The clock was ticking down on Fred Funk’s Thursday tee time and Ken Duke was batting a few balls around the putting green, keeping a watchful eye on Funk on the driving range.
In his first season on the PGA Tour Champions, Duke “badly” wanted to play in the Bridgestone Senior Players. The only time he’d competed at Firestone Country Club was in 2013, when his lone PGA Tour victory in the Travelers earned him a spot in the World Golf Championships event.
He called Senior Players tournament director Don Padgett III trying to get a spot in the 78-man field, but Padgett had no openings. Duke, 50, came to Akron as the first alternate.
Funk, 63, told Duke his back had been bothering him all week, so Duke knew he had a chance. Duke said a few others were “aching here, aching there.” But Funk told Duke he was going to practice on Wednesday, then get treatment. Duke said Funk spent a long time at the course, so Duke wasn’t optimistic.
When Duke saw Funk on Thursday morning, Funk told him he was trying to get his back worked on again. Caught in a tough spot because he and Funk are friends from their tour days, Duke was putting, watching, waiting, hoping.
“You just never know. I saw him hit a few balls. I thought he was hitting it fine, but he said he couldn’t get his back loosened up,” Duke said.
Funk withdrew, practically at the last minute.
Although he has limited experience on the demanding South Course, Duke has made the most of his opportunity. He shot a 1-over 71 in Friday’s second round and stands at even par and tied for 11th, 9 strokes behind leader Retief Goosen. On Thursday, Duke was one of only 15 players to finish before rain suspended play and the only one to break par with a 1-under 69.
“I sent him a text last night and said, ‘Fred, what a classy guy you are. Thank you so much,’ ” Duke said Friday. “It’s very classy that he did not take the spot and try to play and hurt himself and withdraw after four or five holes. Give it to someone else that’s going to play.
"He didn’t do it just because he knew it was me."
Asked why he was so intent on playing at Firestone, Duke said: “It’s a great golf course and we all know that. Par’s a good score around here. The people are always great, they always turn out for it, and it’s just a great area. Luckily, I got a chance to play.”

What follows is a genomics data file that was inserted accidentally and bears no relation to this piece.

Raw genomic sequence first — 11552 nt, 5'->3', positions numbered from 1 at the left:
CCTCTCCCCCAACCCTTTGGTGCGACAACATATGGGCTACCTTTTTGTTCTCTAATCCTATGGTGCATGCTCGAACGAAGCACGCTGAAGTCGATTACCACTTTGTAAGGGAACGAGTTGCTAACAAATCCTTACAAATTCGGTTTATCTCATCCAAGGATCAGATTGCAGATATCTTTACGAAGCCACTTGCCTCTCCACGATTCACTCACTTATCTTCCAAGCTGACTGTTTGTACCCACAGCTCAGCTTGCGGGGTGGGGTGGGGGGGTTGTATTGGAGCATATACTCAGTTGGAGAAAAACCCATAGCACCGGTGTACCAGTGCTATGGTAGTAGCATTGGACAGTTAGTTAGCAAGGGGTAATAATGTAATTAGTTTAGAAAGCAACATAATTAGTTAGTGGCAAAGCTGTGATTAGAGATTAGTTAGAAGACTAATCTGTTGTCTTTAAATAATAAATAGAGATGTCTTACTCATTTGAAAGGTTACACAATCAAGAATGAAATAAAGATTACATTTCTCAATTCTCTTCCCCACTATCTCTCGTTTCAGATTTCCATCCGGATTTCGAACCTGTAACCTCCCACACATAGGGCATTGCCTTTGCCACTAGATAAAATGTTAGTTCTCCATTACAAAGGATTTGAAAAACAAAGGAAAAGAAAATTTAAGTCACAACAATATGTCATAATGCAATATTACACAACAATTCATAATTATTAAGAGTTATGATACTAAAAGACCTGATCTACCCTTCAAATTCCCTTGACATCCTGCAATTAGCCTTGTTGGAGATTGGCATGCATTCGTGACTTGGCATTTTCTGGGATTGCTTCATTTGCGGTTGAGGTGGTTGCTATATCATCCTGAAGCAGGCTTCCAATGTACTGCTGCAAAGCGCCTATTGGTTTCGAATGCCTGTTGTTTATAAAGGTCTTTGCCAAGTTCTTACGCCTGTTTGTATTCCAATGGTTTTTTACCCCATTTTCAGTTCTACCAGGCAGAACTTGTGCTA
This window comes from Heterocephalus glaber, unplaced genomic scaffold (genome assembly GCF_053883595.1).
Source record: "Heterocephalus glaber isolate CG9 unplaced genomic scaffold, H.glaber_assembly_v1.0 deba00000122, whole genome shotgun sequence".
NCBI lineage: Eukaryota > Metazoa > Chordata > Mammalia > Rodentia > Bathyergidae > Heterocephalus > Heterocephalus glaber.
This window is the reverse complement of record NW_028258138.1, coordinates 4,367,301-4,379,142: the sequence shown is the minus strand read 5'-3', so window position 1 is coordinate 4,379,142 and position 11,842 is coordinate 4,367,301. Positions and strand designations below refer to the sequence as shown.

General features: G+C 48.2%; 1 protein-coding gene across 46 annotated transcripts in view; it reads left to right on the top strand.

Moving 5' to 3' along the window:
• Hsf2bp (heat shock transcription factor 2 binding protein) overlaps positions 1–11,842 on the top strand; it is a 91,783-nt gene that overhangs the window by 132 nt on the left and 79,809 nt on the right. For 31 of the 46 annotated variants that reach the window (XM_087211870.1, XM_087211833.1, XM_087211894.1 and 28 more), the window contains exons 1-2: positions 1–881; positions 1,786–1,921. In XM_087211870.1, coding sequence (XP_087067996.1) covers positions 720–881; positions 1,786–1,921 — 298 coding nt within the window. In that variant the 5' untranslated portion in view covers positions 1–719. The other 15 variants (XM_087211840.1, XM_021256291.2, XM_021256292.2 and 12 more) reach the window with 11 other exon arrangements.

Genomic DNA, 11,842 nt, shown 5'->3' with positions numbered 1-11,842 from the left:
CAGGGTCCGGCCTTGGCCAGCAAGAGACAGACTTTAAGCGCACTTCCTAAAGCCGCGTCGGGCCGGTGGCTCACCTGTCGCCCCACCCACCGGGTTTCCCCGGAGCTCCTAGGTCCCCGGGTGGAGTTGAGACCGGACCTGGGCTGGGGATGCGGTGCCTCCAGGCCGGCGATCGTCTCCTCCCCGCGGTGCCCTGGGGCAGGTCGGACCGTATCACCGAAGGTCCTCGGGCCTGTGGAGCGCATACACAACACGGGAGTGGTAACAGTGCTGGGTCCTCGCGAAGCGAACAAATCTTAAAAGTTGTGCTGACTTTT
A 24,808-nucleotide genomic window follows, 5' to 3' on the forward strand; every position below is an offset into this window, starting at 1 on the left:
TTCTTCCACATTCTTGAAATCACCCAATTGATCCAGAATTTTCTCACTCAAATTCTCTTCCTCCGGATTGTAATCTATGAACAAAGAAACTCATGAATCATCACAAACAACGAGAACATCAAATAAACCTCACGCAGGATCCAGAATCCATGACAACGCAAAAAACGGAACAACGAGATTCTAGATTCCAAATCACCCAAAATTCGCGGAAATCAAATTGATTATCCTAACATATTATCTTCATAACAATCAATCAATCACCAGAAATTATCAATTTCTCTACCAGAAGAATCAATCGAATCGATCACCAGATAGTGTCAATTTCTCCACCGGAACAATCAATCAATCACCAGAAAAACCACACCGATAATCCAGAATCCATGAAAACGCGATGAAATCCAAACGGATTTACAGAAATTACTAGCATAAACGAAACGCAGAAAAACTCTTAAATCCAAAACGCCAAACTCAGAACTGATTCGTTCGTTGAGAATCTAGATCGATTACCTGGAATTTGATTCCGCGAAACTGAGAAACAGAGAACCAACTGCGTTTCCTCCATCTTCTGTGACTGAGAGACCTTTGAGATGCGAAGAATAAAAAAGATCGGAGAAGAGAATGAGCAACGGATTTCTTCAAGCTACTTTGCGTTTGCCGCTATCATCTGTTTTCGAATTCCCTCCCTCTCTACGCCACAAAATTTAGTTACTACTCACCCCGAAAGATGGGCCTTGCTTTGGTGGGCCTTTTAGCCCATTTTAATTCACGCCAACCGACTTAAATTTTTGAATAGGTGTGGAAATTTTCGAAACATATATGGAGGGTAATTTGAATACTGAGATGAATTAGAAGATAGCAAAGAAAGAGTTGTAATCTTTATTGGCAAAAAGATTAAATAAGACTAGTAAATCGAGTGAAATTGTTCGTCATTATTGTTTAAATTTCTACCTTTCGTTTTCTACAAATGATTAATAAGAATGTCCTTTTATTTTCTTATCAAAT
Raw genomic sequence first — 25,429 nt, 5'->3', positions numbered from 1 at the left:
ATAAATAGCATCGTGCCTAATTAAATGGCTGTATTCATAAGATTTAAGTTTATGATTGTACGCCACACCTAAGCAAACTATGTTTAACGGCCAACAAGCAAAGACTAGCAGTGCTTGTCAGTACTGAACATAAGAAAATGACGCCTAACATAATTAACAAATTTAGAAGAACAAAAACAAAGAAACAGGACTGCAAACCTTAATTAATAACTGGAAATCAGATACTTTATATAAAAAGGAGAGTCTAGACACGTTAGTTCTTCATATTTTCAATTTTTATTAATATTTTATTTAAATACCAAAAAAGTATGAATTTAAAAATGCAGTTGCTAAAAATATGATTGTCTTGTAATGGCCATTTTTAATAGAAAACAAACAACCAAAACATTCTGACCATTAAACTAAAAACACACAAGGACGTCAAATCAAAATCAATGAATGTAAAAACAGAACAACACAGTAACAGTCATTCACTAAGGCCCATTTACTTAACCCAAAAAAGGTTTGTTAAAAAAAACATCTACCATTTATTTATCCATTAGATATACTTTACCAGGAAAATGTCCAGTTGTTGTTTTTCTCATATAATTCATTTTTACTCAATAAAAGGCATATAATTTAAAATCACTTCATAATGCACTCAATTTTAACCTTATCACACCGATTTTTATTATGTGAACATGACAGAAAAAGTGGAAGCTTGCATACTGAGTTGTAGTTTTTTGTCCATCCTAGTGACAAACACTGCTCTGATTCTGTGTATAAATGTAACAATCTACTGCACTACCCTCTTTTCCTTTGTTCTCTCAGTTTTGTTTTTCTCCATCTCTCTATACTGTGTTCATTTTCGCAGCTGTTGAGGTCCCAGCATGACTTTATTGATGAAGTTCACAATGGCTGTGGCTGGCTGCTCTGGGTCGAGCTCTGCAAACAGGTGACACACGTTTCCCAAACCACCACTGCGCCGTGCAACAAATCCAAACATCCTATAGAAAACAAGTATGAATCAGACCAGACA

Luck has been on Duke’s side before. Perhaps never more than in 1985, when he was in the ninth grade.
As a seventh-grader growing up in Arkansas, Duke was diagnosed with scoliosis. At that time, he had a 26 percent curvature and doctors recommended he wear a back brace 23 hours a day. Two years later, he said the curvature was at 72 percent and he underwent surgery to have a 16-inch rod attached to his spine.
It’s still there.
Without that operation, the pressure on Duke’s heart and lungs could have become life-threatening. Amazingly, Duke returned to his high school golf team months later and, playing in a brace, won medalist honors at the district tournament.
The game led him to Henderson State University, then the PGA Tour in 2004. He also played on the then-Web.com Tour, his longest stints coming in 2005-06 and 2010-11.
When he visits hospitals and talks to children in the same situation he faced, Duke is reminded how lucky he is.
“It’s tough. Some of these kids I know are not getting out of wheelchairs. It’s very sad,” Duke said. “I’ve talked to a bunch of kids, they’ve had multiple surgeries because their body didn’t accept what product was going in and I’ve only had one surgery. Again, I’m lucky on that end.”
Duke bent over so it was easier to see the curvature, now at 38 percent. The rod must be checked every year. He said with new technology, now surgery can take out the curve and insert two rods to make the spine more stable.
“Back in ’85 when I had it done, that’s all they knew,” he said.
Given a chance to play golf again, Duke has devoted much of his life to charity.
In 2009, the University of Arkansas for Medical Sciences established the Ken Duke Endowed Chair in Scoliosis. He helped raise money for the Ken Duke Golf Center, which opened in 2016 on the campus of Henderson State. When he won the Travelers Championship, he wrote a personal check for $25,000 to the tournament’s charities before he left TPC River Highlands.
“It’s never been about me. It’s always been about giving back to help others,” Duke said. “At my college we built that a few years ago and our girls and boys teams are doing wonderful.”
Although the wins haven’t been plentiful, there have been times to cherish, like when he and Carson Daly of “The Voice” and “Today” won the AT&T Pebble Beach Pro-Am.
“Getting a chance to play with Carson at Pebble ... Pebble, enough said. He grew up around that area and he played tremendous that week and I helped him a couple times,” Duke said. “I promise you, him and I will never forget it, we talk about it all the time.
“He couldn’t play last year and I couldn’t either. Maybe we go back again.”
Duke wasn’t happy with his round on Friday, except for the long par-saving putt he rolled in on 18. But he had a firm grasp of the bigger picture.
“I’m very happy to be here thanks to Fred. I didn’t play well today, but I’m fine,” Duke said.
It’s a wonder he didn’t mention lucky, too.
Marla Ridenour can be reached at firstname.lastname@example.org. Follow her on Twitter at www.twitter.com/MRidenourABJ.